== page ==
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Uganda won’t be getting a new anti-gay law in time for Christmas

Nick Duffy December 20, 2014

Uganda’s parliament has adjourned for Christmas without passing the country’s new anti-gay law, despite a push to get it through beforehand.

The country’s previous Anti-Homosexuality Act was struck down by a court – but lawmakers have drafted an even harsher Prohibition of the Promotion of Unnatural Sexual Practices Bill to replace it.

Politician Abdu Latif Ssebagala, who is part of the committee responsible for the new bill, had attempted to fast-track it through Parliament this session so Ugandans “can celebrate it as a Christmas gift”.

He said previously: “The draft is ready and we have strengthened the law, especially in areas of promotion and luring children. Next week we expect to meet the speaker to fix a date for the re-tabling to parliament.”

However, the country’s parliament adjourned this week before lawmakers were able to discuss the law – with President Museveni reportedly stalling the plans, over fears the law would hurt trade and relations with the West.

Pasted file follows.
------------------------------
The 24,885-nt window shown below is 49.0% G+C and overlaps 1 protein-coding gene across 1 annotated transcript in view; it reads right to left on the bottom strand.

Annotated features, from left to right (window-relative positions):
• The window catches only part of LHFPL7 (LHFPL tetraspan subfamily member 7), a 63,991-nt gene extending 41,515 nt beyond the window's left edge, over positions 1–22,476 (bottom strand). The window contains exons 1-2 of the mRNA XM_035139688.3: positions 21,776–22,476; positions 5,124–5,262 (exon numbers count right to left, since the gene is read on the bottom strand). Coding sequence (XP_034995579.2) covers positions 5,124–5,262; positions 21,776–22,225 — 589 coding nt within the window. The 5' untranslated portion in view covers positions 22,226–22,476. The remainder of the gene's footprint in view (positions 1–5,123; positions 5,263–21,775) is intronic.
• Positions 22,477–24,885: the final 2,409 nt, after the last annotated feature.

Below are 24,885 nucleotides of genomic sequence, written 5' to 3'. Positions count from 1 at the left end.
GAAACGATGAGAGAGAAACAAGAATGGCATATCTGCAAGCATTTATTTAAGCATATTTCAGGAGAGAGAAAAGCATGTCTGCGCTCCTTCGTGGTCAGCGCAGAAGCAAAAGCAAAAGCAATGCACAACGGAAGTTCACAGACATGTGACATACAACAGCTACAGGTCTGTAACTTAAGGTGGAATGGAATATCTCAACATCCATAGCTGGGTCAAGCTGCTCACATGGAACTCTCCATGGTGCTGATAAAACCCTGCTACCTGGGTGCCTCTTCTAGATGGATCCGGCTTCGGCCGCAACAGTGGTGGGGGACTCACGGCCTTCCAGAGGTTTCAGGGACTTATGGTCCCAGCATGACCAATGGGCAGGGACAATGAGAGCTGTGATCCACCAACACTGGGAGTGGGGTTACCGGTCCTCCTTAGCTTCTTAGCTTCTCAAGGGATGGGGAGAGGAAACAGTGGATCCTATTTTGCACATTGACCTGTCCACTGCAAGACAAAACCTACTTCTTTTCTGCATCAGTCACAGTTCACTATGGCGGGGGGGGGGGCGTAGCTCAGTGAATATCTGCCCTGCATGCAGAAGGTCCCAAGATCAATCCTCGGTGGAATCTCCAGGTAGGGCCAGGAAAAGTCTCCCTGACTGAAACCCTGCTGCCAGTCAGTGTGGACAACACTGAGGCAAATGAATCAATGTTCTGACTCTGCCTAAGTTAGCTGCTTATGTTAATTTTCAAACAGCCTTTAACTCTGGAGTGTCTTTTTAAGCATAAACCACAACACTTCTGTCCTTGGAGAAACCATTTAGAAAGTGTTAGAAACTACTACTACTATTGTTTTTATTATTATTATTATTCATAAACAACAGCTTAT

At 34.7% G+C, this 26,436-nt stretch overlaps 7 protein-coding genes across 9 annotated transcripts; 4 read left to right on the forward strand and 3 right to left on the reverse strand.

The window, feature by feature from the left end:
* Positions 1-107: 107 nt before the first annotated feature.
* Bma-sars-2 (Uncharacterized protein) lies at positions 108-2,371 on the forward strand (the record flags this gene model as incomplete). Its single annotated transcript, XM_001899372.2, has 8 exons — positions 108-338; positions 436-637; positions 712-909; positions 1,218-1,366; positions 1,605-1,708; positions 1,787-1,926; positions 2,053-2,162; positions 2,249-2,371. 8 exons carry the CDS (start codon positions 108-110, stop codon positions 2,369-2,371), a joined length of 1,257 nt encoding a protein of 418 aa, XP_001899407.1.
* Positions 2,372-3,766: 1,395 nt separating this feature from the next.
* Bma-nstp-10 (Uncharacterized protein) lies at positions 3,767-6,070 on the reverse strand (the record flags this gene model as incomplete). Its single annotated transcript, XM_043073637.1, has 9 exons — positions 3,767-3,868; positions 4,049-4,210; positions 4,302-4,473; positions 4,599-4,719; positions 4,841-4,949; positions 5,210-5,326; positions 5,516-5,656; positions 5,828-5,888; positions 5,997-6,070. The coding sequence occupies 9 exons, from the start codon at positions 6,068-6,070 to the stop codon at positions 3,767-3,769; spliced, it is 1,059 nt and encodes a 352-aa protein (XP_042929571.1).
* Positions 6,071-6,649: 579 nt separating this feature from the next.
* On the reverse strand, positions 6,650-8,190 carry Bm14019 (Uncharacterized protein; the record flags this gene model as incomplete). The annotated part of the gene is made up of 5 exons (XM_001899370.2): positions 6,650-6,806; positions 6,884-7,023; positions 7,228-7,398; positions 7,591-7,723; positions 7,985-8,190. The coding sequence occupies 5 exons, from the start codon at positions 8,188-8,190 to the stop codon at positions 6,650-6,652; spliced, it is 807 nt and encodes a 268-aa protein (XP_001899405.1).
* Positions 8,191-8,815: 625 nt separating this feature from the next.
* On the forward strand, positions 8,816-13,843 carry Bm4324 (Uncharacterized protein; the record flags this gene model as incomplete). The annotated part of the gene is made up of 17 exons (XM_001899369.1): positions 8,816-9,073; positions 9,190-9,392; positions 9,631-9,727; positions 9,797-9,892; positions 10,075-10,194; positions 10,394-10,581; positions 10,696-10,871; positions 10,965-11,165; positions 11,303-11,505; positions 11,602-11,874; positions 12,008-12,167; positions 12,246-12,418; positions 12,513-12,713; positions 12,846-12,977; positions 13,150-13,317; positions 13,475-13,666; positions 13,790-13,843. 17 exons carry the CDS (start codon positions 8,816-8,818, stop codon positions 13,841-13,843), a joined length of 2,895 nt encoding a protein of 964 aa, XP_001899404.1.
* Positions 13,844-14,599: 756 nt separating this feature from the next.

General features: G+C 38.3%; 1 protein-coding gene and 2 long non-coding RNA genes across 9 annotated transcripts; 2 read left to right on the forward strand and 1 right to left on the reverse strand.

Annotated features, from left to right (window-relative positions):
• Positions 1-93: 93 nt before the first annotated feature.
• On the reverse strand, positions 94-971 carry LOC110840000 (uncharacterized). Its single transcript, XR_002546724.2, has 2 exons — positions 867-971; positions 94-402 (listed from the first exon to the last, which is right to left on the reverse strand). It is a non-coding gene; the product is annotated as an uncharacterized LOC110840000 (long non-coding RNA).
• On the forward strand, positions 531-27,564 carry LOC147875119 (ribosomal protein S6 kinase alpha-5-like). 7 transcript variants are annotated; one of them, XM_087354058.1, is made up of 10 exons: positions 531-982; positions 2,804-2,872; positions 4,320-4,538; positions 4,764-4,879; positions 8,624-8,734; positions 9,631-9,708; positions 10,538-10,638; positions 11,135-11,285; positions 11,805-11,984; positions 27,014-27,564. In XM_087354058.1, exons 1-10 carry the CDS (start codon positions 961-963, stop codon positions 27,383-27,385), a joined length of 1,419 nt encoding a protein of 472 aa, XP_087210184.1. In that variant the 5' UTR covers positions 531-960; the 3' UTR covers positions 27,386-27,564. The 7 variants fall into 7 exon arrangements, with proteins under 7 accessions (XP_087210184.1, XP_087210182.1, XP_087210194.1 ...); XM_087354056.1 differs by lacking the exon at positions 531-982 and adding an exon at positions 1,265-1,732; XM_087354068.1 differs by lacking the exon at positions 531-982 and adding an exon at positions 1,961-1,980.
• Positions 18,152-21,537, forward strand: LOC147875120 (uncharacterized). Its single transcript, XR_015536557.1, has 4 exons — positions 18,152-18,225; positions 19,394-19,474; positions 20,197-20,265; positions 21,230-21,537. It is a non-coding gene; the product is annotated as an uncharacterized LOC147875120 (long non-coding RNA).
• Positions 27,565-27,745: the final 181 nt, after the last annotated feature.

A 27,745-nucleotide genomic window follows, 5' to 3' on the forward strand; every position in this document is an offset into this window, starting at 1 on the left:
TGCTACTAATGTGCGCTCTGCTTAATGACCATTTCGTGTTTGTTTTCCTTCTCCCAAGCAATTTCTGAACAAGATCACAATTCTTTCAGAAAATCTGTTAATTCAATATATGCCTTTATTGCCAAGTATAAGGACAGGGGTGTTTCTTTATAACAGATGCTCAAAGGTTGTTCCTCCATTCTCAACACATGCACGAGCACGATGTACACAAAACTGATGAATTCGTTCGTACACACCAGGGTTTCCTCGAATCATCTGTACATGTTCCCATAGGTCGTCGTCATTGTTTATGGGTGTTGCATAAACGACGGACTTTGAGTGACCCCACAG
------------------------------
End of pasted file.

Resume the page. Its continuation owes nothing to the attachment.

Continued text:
The law is now unlikely to come back to Parliament until February at the earliest, according to Buzzfeed.

Activists have celebrated the minor victory – though it is still entirely possible that the bill will eventually be passed.

Rights lawyer Nicholas Opiyo tweeted: “Everyone had held their breath. Thankfully, there is temporary reprieve. No one shd rest on their laurels though.”

More: Africa, Anti-gay, Christmas, gift, homophobic, Law, Uganda, Uganda

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